More than 70 % of children in Karenni State study amid danger

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Demoso, Sept (2)

More than 70% of children and youngsters in the war-torn Karenni state are studying in danger as a result of the military council’s airstrikes and heavy weapon attacks, Karenni educational volunteers told Than Lwin Times.

Of the 95 percent of children who have access to education in Karenni State, 25 percent are studying in junta-controlled schools, while the remaining 70 percent are studying under the threat of the military regimes’ weapons.

Ko Tint, a member of the Young Gurus group, said that because the shells fired by the junta armed forces during the fighting exploded around the schools, they were concerned about the safety of the children.

“We need teaching aids for the school, and we can’t reward the teachers. Schools were also hit by heavy weapons and airstrikes. We don’t report the attacks because we worry that they’ll shoot us in retaliation.”

The military leader, General Min Aung Hlaing, says that children need to have the right to education and that he will speed up efforts to raise qualified human resources, but his subordinate army is stationed in schools and disrupting education.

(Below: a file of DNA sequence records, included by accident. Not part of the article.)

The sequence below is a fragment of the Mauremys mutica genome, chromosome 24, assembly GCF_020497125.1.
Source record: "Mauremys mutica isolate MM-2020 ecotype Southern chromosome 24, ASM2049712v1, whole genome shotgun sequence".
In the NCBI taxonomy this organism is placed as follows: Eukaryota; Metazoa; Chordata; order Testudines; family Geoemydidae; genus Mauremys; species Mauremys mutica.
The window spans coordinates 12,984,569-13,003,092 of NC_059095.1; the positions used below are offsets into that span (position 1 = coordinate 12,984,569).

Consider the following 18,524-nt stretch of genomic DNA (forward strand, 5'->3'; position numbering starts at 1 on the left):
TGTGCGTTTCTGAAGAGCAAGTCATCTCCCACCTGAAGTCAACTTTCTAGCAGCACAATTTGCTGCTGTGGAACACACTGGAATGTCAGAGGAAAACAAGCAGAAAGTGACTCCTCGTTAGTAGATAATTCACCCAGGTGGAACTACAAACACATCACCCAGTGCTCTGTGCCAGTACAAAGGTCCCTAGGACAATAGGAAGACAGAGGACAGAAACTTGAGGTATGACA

Self-reliant schools in Karenni State were forced to close for a week to a month when they were attacked by the coup military council.

In addition, the actions of the military council are affecting children’s education and Myanmar is losing educated human resources, said Karenni State Consultative Council and Humanitarian Committee spokesperson U Banya.

Military council forces have also banned the sale of teaching aids to children studying in self-reliant schools in Karenni State.

According to Save the Children, UNESCO, and UNICEF in a joint statement, the impact on the personal development of children and youths, mental security, and future opportunities may be greater because more than 12 million children and youths in Myanmar do not have access to regular education.

According to Save the Children, occupation of school premises can have an impact on children’s learning and safety, in addition to attacks on educational facilities and teaching staff.

Children studying in self-reliant schools in Karenni State are in need of teaching materials, accommodation, food, and health care, and they are having a hard time studying in the midst of military airstrikes and artillery fire.

News- Than Lwin Times

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